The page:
Similarly, if you are traveling and at a new house, they may not feel comfortable eating and drinking in a new environment. For example, you may give your dog filtered water at home, and the new house is plain tap water. We may not smell or taste much of a difference, but your dog will be able to sense that the water is not the same and may not want to drink it.

You may or may not be able to determine the reason behind your dog’s lack of thirst, but there are things you can try to encourage them to drink. Try a few different ways and monitor your dog’s health. If they still refuse to drink, you will need to visit the vet.

Clean and Move the Water Bowl

You should be cleaning your dog’s water bowl daily. It is on or near the floor in most homes, and the bowl can often be filled with debris from household dust or your dog’s face. For example, a dog that may have been digging in the yard will bring dirt and soil inside on its snout that will disperse into their water when they drink. Clean the bowl daily and check for debris or dirt whenever you refill the water.

You can also try moving the bowl from its usual position. Try purchasing a stand to elevate the bowl from the ground, giving your dog better access. It could be that there is something in the usual spot that is off-putting to your dog, which you cannot see or smell. The new environment may help fix the issue.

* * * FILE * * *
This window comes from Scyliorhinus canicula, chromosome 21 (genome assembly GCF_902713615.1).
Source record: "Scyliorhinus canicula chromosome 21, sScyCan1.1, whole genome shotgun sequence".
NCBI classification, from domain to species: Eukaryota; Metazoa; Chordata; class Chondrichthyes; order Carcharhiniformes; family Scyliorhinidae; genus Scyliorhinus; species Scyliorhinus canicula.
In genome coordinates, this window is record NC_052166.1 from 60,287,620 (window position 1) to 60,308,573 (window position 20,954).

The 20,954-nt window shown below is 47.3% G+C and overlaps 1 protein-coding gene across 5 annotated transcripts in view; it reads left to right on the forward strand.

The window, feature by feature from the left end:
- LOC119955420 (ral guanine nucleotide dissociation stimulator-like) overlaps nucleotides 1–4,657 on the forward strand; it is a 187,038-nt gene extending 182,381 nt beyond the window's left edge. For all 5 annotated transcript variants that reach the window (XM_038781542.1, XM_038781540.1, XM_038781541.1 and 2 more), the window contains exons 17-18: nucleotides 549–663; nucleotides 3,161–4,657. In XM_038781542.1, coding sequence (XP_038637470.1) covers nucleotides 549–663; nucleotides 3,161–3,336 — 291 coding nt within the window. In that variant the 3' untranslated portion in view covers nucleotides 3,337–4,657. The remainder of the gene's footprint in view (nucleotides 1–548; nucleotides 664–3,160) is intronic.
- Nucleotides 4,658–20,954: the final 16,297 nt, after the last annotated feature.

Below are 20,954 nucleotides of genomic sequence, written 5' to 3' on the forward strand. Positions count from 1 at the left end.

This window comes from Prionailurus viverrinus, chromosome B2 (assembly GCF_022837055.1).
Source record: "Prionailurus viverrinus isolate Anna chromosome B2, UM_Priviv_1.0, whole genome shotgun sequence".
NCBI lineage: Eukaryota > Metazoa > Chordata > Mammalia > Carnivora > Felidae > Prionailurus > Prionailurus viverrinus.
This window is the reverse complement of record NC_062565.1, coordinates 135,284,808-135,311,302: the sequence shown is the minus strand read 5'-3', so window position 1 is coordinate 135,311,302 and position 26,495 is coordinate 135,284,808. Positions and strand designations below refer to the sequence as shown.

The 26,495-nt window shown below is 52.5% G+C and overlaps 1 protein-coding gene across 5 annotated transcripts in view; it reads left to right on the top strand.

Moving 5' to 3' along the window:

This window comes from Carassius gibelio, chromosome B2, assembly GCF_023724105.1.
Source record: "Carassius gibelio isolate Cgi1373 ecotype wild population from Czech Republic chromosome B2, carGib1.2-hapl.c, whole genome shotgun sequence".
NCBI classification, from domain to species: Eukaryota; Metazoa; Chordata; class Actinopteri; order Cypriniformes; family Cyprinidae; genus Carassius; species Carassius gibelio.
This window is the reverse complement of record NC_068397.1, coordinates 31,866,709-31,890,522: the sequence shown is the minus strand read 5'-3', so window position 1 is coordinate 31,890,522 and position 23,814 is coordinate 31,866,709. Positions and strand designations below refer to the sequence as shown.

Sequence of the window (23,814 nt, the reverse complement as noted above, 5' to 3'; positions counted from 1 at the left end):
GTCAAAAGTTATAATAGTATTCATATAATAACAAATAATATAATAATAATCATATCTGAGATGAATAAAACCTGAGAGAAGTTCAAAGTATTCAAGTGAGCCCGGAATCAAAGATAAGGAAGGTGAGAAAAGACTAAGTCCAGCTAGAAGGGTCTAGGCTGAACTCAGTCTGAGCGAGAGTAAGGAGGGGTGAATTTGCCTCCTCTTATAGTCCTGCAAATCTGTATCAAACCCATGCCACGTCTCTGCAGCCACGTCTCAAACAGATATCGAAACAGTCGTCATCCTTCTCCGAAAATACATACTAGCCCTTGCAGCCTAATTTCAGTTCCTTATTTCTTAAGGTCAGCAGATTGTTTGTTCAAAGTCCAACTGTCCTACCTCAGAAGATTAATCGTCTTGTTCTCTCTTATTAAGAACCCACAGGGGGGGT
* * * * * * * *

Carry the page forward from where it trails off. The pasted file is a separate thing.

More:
Add Water to Their Kibble

In the table above, we showed how the amount of water a dog needs during the day could change drastically depending on its diet. Dogs that eat a purely wet food diet require far less water during the day than dogs that only eat dry kibble.

To encourage your dog to eat, try incorporating some water into their dry food. This will soften the food and hydrate it, allowing them to ingest water as they eat.

Use Ice as a Treat

Ice is an excellent way to get your dog to hydrate. The crunchy texture is pleasing to them, and ice cubes can be given to your dog in place of treats. Be careful when giving smaller dogs ice cubes, ensuring that they are not too big, which could be a choking hazard.

Some owners will freeze broth or the juices from canned tuna or chicken and use those as treats. The additional flavoring will be more appealing to your dog and should work to hydrate them as they chew.